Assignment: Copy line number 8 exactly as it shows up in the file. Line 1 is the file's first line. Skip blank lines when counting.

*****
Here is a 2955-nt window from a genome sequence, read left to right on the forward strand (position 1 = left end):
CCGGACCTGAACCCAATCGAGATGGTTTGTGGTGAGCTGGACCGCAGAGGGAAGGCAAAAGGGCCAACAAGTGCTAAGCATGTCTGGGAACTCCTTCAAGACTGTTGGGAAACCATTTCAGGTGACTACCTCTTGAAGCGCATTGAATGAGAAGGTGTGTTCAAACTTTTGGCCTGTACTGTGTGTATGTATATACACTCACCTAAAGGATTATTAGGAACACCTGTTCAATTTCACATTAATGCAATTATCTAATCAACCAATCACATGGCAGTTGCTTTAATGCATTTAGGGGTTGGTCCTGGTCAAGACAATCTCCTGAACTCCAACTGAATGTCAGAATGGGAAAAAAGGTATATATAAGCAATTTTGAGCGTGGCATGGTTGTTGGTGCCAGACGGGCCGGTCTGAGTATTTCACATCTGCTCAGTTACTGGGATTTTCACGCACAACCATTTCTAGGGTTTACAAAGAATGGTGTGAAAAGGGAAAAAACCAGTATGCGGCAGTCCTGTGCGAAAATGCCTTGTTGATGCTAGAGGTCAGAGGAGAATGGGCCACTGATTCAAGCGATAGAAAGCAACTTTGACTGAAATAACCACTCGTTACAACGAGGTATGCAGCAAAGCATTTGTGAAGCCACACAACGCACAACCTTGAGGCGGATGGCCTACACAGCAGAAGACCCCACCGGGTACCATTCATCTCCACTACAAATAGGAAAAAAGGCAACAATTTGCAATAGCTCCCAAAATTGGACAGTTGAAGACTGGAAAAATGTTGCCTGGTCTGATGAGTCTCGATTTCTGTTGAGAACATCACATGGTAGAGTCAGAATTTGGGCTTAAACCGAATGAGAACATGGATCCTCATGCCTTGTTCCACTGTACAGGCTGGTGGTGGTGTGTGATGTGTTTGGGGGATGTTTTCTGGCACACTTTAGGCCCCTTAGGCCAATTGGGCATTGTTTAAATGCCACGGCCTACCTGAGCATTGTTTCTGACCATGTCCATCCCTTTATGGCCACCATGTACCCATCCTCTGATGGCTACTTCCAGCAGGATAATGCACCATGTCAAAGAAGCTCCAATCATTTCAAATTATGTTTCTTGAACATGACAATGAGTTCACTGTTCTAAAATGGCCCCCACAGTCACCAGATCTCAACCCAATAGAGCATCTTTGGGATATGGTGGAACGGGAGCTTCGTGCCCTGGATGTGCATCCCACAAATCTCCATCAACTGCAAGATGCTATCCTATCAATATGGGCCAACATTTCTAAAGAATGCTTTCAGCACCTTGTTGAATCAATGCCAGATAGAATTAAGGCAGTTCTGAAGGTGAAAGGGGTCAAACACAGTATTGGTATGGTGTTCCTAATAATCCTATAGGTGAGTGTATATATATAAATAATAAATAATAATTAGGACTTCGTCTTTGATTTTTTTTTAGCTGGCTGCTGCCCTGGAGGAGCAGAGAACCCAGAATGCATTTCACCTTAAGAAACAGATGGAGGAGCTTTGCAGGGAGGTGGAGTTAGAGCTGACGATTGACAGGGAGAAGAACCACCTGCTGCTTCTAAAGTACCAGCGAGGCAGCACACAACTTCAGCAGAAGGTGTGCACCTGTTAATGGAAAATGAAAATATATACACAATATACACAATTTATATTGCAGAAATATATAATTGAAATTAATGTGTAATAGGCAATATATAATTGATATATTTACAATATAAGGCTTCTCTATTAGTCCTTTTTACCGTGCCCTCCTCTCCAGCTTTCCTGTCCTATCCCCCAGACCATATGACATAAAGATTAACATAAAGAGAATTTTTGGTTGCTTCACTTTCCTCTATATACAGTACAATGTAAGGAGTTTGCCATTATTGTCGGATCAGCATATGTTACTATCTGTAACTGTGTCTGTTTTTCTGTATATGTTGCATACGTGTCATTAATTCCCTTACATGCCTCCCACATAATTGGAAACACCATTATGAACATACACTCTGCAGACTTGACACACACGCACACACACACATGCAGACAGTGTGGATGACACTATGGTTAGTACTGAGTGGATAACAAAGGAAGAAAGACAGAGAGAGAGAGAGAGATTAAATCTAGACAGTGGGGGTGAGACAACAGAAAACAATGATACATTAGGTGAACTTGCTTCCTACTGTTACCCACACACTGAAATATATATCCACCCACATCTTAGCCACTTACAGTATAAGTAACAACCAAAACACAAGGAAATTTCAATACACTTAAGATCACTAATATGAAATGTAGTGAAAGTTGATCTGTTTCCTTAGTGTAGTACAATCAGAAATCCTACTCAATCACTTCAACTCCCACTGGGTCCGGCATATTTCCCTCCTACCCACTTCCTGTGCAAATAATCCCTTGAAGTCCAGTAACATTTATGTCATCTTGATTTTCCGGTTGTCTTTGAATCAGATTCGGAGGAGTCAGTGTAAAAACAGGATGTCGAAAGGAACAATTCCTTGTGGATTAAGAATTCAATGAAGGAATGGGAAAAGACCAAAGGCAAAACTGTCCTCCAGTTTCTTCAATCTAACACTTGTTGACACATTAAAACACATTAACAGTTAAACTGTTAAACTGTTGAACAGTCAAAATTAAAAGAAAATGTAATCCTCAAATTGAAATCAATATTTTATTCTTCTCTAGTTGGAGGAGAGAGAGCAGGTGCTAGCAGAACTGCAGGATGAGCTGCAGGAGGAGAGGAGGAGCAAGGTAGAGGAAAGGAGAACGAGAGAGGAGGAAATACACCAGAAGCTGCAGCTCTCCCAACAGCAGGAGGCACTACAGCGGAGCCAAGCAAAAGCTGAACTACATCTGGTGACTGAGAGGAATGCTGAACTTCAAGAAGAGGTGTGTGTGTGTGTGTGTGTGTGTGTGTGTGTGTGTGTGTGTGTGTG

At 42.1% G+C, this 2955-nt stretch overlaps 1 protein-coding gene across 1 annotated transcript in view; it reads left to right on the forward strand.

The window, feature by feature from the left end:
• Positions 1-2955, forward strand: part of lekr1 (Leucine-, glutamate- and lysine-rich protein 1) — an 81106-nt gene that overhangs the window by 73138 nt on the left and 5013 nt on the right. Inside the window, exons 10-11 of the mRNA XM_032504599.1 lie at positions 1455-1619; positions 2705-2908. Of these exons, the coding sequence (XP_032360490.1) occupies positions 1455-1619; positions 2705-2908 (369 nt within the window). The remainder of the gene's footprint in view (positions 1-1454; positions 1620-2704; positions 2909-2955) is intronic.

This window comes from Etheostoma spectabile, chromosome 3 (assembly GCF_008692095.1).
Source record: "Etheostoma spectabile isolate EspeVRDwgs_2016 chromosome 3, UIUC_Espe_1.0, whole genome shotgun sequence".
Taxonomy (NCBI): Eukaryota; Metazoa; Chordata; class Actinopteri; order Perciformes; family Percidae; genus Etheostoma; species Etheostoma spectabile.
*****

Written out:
Taxonomy (NCBI): Eukaryota; Metazoa; Chordata; class Actinopteri; order Perciformes; family Percidae; genus Etheostoma; species Etheostoma spectabile.